“Geezers need excitement. If their life don’t provide it, they incite violence. Common sense. Simple common sense.” lyric by The Streets.
The newspaper today is bulging with tales of the unemployed. Most of these stories are dedicated to exposing ‘benefit-cheats’ – that is, those who could work, but choose not to. Other stories describe those who spend their benefit money on cheap booze and drugs.
We are meant to be angry when we read these things. But something is stopping me.
At this point I should tell you something about myself. For 4 years of my adult life (I am only 29), I was a semi-functioning alcoholic. At my apex (or nadir) I was consuming 1 litre of gin a day, mainly in the evening. During the sunlight I stayed asleep, sometimes until late afternoon and typically woke up shaking and cold.
The cause? As is often the case with booze, it isn’t crystal clear. But from what I can remember it had something to do with the town I was living in; a small, rural, posh town not far from Warwickshire. I drank myself to the point of falling over every single day out of boredom.
‘Boredom’ sounds like such a trivial, light-hearted word, doesn’t it? But it’s not. Not really. In truth, it came close to killing me. My liver has proven heroically resilient. Nowadays, I am teetotal. But just a few more years of that kind of behaviour might well have done me in.
So when I read the right-wing commentary on benefit-cuts and think about my past, honesty and compassion force me to deviate from the national mood. I can’t condemn people who are doing precisely as I did, and often for the same reasons.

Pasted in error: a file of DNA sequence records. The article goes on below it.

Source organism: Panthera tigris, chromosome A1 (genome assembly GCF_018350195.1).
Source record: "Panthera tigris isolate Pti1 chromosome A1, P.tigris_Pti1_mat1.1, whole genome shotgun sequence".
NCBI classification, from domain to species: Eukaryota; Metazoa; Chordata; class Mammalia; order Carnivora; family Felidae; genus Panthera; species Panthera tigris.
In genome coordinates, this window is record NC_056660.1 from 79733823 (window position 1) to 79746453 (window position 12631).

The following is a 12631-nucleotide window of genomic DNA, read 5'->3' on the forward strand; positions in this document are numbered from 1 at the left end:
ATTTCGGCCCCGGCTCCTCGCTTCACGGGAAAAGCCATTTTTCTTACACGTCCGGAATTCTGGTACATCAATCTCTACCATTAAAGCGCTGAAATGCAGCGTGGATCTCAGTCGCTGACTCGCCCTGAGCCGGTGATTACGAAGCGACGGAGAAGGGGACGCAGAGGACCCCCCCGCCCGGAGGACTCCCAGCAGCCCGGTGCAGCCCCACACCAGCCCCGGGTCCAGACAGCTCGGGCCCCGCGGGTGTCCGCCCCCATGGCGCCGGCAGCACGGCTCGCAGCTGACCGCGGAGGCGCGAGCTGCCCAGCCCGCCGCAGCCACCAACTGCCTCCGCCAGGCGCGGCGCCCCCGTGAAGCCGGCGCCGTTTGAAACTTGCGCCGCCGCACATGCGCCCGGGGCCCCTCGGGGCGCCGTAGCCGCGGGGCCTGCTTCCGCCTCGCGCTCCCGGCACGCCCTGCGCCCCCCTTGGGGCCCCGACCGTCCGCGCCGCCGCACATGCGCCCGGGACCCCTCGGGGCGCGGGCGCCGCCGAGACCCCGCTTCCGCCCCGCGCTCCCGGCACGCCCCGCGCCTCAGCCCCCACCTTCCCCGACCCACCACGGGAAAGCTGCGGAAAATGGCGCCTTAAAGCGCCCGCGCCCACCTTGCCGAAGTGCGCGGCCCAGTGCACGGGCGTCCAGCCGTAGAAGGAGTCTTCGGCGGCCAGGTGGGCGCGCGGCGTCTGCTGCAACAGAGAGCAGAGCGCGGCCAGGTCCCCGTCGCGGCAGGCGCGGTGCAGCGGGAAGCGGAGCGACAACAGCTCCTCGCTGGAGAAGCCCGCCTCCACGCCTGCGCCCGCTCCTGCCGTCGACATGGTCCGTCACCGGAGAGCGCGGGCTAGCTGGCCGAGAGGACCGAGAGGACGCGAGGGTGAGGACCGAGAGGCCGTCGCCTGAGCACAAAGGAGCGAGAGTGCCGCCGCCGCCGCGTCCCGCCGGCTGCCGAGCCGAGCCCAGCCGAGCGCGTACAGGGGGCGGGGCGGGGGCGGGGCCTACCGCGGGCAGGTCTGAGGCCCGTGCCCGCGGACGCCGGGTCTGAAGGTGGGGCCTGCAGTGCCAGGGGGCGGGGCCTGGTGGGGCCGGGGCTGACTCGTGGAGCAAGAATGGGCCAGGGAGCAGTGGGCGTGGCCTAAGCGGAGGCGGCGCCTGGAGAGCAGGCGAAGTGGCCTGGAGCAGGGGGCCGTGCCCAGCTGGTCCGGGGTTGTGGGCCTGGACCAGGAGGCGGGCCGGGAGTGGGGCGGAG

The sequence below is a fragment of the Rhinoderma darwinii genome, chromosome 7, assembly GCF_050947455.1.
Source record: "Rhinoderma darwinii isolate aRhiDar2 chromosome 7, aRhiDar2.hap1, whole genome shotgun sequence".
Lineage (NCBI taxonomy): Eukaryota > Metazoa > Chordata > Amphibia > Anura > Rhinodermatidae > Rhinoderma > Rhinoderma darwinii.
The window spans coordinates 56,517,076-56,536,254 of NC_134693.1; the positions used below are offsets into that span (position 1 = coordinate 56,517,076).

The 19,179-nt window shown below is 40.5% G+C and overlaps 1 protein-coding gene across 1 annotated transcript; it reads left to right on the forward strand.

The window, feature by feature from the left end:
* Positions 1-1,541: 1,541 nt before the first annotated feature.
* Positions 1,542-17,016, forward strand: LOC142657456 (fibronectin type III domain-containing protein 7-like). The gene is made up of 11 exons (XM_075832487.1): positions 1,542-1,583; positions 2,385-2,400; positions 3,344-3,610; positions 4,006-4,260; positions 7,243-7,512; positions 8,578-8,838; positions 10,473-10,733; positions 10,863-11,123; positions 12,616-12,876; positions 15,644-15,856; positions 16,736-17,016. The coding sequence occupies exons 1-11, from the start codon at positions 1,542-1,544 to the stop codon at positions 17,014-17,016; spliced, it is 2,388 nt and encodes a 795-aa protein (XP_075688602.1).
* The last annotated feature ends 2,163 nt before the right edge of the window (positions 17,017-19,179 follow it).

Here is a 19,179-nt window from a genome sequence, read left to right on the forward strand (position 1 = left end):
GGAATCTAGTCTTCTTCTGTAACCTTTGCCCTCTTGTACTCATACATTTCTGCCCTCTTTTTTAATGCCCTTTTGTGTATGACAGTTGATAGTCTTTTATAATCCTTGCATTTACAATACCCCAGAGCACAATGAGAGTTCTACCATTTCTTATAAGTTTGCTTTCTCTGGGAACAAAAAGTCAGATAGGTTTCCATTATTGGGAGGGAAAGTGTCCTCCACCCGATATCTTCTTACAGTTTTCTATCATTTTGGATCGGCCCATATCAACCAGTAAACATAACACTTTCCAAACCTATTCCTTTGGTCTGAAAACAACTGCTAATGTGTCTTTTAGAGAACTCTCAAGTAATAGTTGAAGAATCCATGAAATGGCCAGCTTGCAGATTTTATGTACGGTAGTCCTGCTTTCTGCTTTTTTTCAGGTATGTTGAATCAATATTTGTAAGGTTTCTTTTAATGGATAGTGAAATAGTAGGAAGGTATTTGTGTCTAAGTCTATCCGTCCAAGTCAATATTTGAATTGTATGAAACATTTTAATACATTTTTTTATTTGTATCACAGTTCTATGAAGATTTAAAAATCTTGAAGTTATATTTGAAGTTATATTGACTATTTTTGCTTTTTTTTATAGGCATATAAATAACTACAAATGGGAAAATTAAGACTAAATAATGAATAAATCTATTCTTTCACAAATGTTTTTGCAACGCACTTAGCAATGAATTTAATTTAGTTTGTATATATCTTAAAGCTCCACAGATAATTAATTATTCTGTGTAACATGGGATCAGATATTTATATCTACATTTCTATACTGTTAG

Boredom in Britain is something internationally renowned. It is not the same thing as people mean when they use the term in France, Japan, China, Africa or Latin America. British boredom has its own scenery, its own language and its own music.
British boredom is grave-coloured skies, freezing air and boarded up shopfronts. It is pebble beaches, Morrissey songs, Sunday afternoons and cruel-hearted Job centres.
When people take up arms against such emotion therefore, it isn’t (or shouldn’t be) hard to understand.
To accept this means objecting to civilised morality as it is conventionally upheld. Conventional morality holds that there is something satisfactorily virtuous and rewarding in things like a ‘good days work’, or having an ‘honest character’, or being ‘thrifty’, or ‘humility’ etc…
These are what I call the ‘miserable virtues’. They are undoubtedly virtues. Society could not survive without them. But they do not make up for a youth deprived of pleasure, art, decadence and adventure. An honest life and a sense of pride do not make for as enjoyable a life as other, more immoral, lifestyles.
What we as a country seem to be asking young people on benefits to believe is that the miserable virtues can provide a replacement for what they have at present.
And what do they have at present? It isn’t nothing. They have alcohol, tobacco, marijuana, and ipods. Cheap, everyday things which allow them to escape (even if only spiritually) the grim, lifeless towns in which there are forced by circumstance to reside.
Why do we fail to understand why they won’t accept the benefits bargain?
If we are honest in this way, the realities of the world become clearer and we can admit to even greater heresies.
I completely understand why young people who are forced to live their most healthy and essential years in graveyard towns, with no hope of escape, turn to drugs. Drugs and alcohol help them dream of better things, better places, and the standard of living others are merely born into.
My conservative impulse fails to make an appearance where it should here. But I can’t lie. I am still young and I still value excitement. I am not ready to retire to a condition satiable by virtue alone.
And no matter how much the media encourages me to do so, I will not turn on my generational peers for not being ready either.